It took a sales job and help from USDA
The year was 1996, the National Cattlemen’s Association had just become the National Cattlemen’s Beef Association (NCBA). The new entity included the large meatpackers and some of the biggest pharmaceutical companies in the world. In addition to being robbed by the meatpackers, and feeling sold-out and betrayed by NCA leadership, cattlemen were furious their $80 million per year beef checkoff had been captured by the new group, with funds they were mandated to pay, now being used against them.
“The visionaries were rolling out their new “Long Range Plan,” designed to make cattle producers more like chicken farmers, and beef more like chicken.”
The visionaries were rolling out their new “Long Range Plan,” designed to make cattle producers more like chicken farmers, and beef more like chicken. After the plan was announced, I had a meeting with the new NCBA CEO, Chuck Schroeder. What I remember most about that meeting, in which I argued against the plan, was having an epic headache.
The above presentations by pitchmen, NCBA CEO, Chuck Schroeder, and NCBA President, John Lacey, were part of the June 2, 1996 Grassroots Cattle Producer’s Forum, sponsored by South Dakota Auction Markets, held in Ft. Pierre.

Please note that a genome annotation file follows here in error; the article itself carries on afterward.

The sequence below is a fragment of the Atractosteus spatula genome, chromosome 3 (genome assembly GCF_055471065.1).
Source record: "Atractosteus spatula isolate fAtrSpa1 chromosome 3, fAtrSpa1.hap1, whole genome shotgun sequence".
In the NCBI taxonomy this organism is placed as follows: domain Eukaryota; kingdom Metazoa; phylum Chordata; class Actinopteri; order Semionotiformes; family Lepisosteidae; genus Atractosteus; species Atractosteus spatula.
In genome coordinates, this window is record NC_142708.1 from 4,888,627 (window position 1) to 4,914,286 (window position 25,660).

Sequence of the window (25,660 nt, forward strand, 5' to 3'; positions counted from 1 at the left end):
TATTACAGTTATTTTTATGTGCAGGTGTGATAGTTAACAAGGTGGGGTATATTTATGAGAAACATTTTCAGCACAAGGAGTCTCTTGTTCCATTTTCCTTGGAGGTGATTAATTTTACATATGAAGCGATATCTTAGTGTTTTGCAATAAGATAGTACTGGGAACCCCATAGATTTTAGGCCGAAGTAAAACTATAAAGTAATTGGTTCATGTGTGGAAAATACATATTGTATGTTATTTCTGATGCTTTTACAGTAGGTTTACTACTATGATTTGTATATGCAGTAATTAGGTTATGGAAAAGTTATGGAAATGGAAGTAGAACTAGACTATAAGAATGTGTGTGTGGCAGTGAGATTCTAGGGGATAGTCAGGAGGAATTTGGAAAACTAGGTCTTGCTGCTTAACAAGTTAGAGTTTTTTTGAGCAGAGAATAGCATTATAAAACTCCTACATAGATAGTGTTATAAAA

“The newly formed NCBA and USDA, with their gang of economists, were telling law makers, law enforcers, and producers, all was well.”
Cattlemen were stomping mad. The meatpackers were manipulating the markets, and the call for reform was growing much louder. Iowa Beef Processors (IBP), the largest of the big-four meatpackers, armed with their new market manipulating formula, had hammered the fed cattle market by over $200 per head in the spring of 1994, followed by many other wild bankrupting price swings into 1996. The newly formed NCBA and USDA, with their gang of economists, were telling law makers, law enforcers, and producers, all was well.
Thanks to the NCBA, and a captured and compliant USDA, the American cattle industry is a mere shadow of what it was 50 years ago. Rural Americans are living in poverty in dying communities, pastures and forests are burning for lack of stewardship with grazing livestock, and consumers are more and more dependent on foreign sources for food.
Note: See Herman Schumacher and Johnny Smith’s presentations here. Other speakers, including Leo McDonald, Jim Strain, and myself, will be posted next.